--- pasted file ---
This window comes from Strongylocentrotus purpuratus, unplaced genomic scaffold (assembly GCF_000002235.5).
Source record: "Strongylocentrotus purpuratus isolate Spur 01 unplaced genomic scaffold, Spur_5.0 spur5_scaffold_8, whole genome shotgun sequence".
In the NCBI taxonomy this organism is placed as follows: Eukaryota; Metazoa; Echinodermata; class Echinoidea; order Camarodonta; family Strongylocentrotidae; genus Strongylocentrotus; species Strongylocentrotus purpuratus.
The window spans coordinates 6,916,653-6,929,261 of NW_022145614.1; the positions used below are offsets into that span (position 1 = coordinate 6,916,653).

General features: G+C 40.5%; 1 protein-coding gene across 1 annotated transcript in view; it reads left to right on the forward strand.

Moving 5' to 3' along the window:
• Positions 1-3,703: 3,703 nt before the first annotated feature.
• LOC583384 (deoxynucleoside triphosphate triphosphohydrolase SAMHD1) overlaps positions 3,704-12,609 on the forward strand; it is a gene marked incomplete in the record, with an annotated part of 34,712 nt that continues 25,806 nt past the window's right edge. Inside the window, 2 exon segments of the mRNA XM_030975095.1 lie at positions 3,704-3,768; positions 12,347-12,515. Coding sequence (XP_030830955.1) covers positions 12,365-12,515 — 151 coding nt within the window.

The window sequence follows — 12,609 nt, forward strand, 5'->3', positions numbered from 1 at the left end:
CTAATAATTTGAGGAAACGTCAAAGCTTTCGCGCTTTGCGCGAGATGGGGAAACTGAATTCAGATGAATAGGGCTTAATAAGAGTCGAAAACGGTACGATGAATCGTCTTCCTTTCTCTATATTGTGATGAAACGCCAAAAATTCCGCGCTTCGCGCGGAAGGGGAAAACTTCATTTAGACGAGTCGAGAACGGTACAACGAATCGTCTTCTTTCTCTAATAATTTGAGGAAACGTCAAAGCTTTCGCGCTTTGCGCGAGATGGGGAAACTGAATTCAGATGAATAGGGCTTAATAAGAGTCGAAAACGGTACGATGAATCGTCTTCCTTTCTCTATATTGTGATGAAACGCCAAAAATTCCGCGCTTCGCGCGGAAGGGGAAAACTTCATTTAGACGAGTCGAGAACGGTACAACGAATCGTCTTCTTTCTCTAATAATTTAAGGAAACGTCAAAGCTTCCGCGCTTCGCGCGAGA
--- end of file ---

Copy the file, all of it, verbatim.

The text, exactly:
This window comes from Strongylocentrotus purpuratus, unplaced genomic scaffold (assembly GCF_000002235.5).
Source record: "Strongylocentrotus purpuratus isolate Spur 01 unplaced genomic scaffold, Spur_5.0 spur5_scaffold_8, whole genome shotgun sequence".
In the NCBI taxonomy this organism is placed as follows: Eukaryota; Metazoa; Echinodermata; class Echinoidea; order Camarodonta; family Strongylocentrotidae; genus Strongylocentrotus; species Strongylocentrotus purpuratus.
The window spans coordinates 6,916,653-6,929,261 of NW_022145614.1; the positions used below are offsets into that span (position 1 = coordinate 6,916,653).

General features: G+C 40.5%; 1 protein-coding gene across 1 annotated transcript in view; it reads left to right on the forward strand.

Moving 5' to 3' along the window:
• Positions 1-3,703: 3,703 nt before the first annotated feature.
• LOC583384 (deoxynucleoside triphosphate triphosphohydrolase SAMHD1) overlaps positions 3,704-12,609 on the forward strand; it is a gene marked incomplete in the record, with an annotated part of 34,712 nt that continues 25,806 nt past the window's right edge. Inside the window, 2 exon segments of the mRNA XM_030975095.1 lie at positions 3,704-3,768; positions 12,347-12,515. Coding sequence (XP_030830955.1) covers positions 12,365-12,515 — 151 coding nt within the window.

The window sequence follows — 12,609 nt, forward strand, 5'->3', positions numbered from 1 at the left end:
CTAATAATTTGAGGAAACGTCAAAGCTTTCGCGCTTTGCGCGAGATGGGGAAACTGAATTCAGATGAATAGGGCTTAATAAGAGTCGAAAACGGTACGATGAATCGTCTTCCTTTCTCTATATTGTGATGAAACGCCAAAAATTCCGCGCTTCGCGCGGAAGGGGAAAACTTCATTTAGACGAGTCGAGAACGGTACAACGAATCGTCTTCTTTCTCTAATAATTTGAGGAAACGTCAAAGCTTTCGCGCTTTGCGCGAGATGGGGAAACTGAATTCAGATGAATAGGGCTTAATAAGAGTCGAAAACGGTACGATGAATCGTCTTCCTTTCTCTATATTGTGATGAAACGCCAAAAATTCCGCGCTTCGCGCGGAAGGGGAAAACTTCATTTAGACGAGTCGAGAACGGTACAACGAATCGTCTTCTTTCTCTAATAATTTAAGGAAACGTCAAAGCTTCCGCGCTTCGCGCGAGA